In the new photography book "Art & Soul: Stars Unite to Celebrate and Support the Arts," celebrities are speaking up about arts programs being removed from schools. Conceived by
photographer Brian Smith and Robin Bronk, CEO of The Creative Coalition, a nonprofit arts advocacy group, this book shows famous faces giving a thumbs up to arts education.
My first impression of this book: There are some good-looking folks in here. Some photographs made me do a double take because of how beautiful the shots were, specifically
, Mo'Nique (my third favorite photo), Ellen Hollman,
Other celebrities went for humor and charm in their picture, including bubble gum blowing
(my favorite photo) and cheerful
, who apparently left her shirt at home.
Then there were prints that were so beautiful they may as well have been paintings, such as the picture of
, who looks like he's caressing a woman, the photo of
, who is dancing, and the one of
, who is lost in a daydream (my second favorite photo).
While none of these people were too shabby on the eyes, some of their handwritten messages about the importance of the arts were even more memorable than their photos. Here are a few standouts:
"If we replaced guns with guitars, then the world would be a concert" –
"Which came first . . . Music or the dancer. Laughter or the comedian. The writer or the actor. The canvas or the painter. The spirit or the religion." –
"Arts education is like taking a class on the subject of possibility." –
"Successful writers, actors, and painters pay taxes . . . The movie of 'Driving Miss Daisy' grossed 500 million dollars. How's that for balance of payments??" –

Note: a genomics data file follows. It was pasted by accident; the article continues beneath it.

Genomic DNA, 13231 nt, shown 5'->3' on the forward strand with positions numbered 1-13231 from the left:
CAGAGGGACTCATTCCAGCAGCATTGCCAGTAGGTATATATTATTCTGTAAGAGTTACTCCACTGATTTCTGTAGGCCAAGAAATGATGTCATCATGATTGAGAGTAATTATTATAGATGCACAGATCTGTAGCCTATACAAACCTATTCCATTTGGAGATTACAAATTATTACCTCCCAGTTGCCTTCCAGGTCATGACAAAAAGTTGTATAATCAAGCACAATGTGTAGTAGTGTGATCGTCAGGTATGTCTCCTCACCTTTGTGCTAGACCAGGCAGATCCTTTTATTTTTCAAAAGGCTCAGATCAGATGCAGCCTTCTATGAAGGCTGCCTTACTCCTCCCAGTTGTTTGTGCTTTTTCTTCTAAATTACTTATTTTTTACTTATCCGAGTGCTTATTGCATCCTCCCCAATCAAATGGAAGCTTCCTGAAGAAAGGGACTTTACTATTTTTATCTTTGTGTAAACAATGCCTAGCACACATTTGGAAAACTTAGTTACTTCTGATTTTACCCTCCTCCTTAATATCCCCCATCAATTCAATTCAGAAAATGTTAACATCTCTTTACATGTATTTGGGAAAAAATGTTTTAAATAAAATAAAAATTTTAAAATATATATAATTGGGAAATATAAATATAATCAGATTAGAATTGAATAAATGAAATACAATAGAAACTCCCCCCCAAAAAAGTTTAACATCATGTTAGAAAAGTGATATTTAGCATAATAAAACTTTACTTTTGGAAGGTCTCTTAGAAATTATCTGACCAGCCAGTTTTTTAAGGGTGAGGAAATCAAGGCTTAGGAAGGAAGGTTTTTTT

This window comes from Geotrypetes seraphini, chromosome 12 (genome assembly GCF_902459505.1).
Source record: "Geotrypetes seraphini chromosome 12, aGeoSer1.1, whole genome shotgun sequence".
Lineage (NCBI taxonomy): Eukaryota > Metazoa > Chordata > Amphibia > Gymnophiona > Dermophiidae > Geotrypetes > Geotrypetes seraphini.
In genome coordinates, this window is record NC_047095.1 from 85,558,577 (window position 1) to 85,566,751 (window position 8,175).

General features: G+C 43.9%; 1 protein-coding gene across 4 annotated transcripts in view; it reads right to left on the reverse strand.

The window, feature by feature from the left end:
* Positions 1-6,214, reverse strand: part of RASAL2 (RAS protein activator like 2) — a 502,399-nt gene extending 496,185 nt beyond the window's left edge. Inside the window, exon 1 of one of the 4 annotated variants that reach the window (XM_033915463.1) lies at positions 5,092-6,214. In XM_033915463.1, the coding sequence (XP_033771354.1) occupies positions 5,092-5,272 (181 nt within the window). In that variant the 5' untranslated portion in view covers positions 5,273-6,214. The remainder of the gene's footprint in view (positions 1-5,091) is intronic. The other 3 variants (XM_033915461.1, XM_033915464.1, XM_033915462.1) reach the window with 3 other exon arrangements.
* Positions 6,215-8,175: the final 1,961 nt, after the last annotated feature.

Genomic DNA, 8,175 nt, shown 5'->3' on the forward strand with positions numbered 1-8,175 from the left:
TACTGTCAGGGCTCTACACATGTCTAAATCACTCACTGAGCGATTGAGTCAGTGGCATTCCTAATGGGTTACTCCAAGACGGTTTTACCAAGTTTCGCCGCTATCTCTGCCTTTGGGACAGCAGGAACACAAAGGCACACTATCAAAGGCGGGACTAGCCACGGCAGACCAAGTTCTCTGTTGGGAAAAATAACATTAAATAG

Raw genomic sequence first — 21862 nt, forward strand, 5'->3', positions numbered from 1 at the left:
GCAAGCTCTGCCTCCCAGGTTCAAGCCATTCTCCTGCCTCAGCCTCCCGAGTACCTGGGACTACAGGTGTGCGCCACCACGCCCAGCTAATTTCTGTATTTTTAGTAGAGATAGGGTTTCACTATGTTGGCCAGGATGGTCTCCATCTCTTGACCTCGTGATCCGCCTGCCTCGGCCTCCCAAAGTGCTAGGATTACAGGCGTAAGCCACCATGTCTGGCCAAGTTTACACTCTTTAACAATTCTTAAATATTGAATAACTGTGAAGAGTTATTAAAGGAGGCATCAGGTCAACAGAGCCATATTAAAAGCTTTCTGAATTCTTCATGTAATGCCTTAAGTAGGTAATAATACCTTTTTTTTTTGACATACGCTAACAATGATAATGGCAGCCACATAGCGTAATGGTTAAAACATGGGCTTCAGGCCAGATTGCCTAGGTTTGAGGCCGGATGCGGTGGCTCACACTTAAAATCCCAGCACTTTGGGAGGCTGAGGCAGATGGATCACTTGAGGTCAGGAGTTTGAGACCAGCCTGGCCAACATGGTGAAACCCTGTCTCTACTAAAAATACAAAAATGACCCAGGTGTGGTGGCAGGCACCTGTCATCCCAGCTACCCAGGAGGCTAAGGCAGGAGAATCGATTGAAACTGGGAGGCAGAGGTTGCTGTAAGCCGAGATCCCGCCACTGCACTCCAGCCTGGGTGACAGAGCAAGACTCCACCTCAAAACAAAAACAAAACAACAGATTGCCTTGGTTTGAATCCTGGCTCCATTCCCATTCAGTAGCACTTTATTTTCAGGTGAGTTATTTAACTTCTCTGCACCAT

"The saddest thing in life is wasted talent." –
"Theatre lets us in the world of the imagination" –
Others took a firm stand against the United States for slacking off on arts education:
"I live in France, Italy now with my husband and 2 young daughters. I want to fill my children with Art &
. Sadly the U.S.A. is taking it out of our public schools - and that is tragic. I'll come back when they fix that." – Debi Mazar
"It's a shame that of all the civilized countries of the world, the United States supports the arts least of all. For instance the little country of Finland spends $90 per person for arts support while we spend $6.00 per person."–
took the book's mission a step further. He wrote a personal story about a mother whose son was ostracized for his Muslim beliefs after Sept. 11, but thanks to his character, Raja, on "Aliens in America," her son's "peers began realizing that they weren't that different from [the] character Raja." Although Kalyan is not a Muslim in real life, the actor wrote he "felt a genuine sense of pride and privilege to be a part of a television program with a voice, a conscience, with something to say."
These are just some of the anecdotes from actors, musicians and comedians who explained why art was important to them or wrote about the moment that confirmed their love for the arts.
The only downside to this book was the handwriting. Because each message was handwritten (doodles included), we got to see some really rough script from a few, which made me think of the importance of
. Good grief, next in line should be a book on why cursive courses need to stick around, too.
Almost everybody had something interesting to say, minus a flat joke from
: "Art is fart without the 'f'," which could've been left out of the book altogether. All in all, it was an interesting read.
Photographed by Brian Smith, edited by Robin Bronk